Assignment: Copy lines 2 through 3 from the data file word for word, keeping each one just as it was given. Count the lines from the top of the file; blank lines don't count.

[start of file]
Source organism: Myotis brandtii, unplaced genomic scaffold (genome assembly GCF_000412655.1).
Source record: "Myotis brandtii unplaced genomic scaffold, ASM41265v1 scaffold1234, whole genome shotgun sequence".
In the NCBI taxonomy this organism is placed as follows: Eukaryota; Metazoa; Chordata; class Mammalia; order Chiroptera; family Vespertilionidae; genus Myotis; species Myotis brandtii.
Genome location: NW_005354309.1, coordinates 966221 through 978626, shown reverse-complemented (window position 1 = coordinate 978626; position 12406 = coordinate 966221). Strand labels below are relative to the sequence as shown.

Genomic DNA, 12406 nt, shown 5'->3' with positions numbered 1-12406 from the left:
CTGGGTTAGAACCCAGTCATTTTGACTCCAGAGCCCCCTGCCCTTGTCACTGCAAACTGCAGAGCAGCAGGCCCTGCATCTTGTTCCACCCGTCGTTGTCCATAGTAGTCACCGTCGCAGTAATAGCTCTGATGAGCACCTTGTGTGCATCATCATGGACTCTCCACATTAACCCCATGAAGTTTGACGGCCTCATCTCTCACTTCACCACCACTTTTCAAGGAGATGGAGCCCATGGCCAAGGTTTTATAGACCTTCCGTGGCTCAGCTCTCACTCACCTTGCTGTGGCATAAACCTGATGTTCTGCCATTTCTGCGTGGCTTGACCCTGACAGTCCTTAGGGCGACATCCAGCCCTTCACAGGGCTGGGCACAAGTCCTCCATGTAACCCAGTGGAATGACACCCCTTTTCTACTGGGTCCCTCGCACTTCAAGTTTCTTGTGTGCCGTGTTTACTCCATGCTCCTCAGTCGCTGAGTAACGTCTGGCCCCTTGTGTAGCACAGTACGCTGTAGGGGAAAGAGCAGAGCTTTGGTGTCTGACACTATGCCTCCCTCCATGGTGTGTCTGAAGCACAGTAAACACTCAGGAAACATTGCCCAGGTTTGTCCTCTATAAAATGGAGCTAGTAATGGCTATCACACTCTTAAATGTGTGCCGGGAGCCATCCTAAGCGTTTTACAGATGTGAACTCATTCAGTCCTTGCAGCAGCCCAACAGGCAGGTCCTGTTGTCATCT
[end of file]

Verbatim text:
Source record: "Myotis brandtii unplaced genomic scaffold, ASM41265v1 scaffold1234, whole genome shotgun sequence".
In the NCBI taxonomy this organism is placed as follows: Eukaryota; Metazoa; Chordata; class Mammalia; order Chiroptera; family Vespertilionidae; genus Myotis; species Myotis brandtii.